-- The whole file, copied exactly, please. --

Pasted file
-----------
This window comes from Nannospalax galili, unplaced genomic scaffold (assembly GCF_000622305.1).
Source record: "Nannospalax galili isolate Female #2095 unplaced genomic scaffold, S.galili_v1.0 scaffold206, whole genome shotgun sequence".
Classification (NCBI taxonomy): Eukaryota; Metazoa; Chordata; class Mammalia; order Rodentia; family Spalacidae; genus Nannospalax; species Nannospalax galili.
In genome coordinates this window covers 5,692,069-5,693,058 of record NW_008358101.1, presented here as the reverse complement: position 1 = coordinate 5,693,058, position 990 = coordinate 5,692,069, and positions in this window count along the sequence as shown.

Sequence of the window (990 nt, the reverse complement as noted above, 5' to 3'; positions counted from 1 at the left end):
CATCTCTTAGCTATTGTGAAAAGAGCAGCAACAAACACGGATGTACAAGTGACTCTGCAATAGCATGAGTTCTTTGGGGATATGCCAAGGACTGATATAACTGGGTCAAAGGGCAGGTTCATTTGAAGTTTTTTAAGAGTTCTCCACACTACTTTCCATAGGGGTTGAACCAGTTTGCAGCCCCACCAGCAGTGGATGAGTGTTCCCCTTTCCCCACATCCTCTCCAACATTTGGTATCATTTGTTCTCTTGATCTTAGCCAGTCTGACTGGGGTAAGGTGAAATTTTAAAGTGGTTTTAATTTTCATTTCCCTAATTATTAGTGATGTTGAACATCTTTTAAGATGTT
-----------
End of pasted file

This window comes from Nannospalax galili, unplaced genomic scaffold (assembly GCF_000622305.1).
Source record: "Nannospalax galili isolate Female #2095 unplaced genomic scaffold, S.galili_v1.0 scaffold206, whole genome shotgun sequence".
Classification (NCBI taxonomy): Eukaryota; Metazoa; Chordata; class Mammalia; order Rodentia; family Spalacidae; genus Nannospalax; species Nannospalax galili.
In genome coordinates this window covers 5,692,069-5,693,058 of record NW_008358101.1, presented here as the reverse complement: position 1 = coordinate 5,693,058, position 990 = coordinate 5,692,069, and positions in this window count along the sequence as shown.

Sequence of the window (990 nt, the reverse complement as noted above, 5' to 3'; positions counted from 1 at the left end):
CATCTCTTAGCTATTGTGAAAAGAGCAGCAACAAACACGGATGTACAAGTGACTCTGCAATAGCATGAGTTCTTTGGGGATATGCCAAGGACTGATATAACTGGGTCAAAGGGCAGGTTCATTTGAAGTTTTTTAAGAGTTCTCCACACTACTTTCCATAGGGGTTGAACCAGTTTGCAGCCCCACCAGCAGTGGATGAGTGTTCCCCTTTCCCCACATCCTCTCCAACATTTGGTATCATTTGTTCTCTTGATCTTAGCCAGTCTGACTGGGGTAAGGTGAAATTTTAAAGTGGTTTTAATTTTCATTTCCCTAATTATTAGTGATGTTGAACATCTTTTAAGATGTT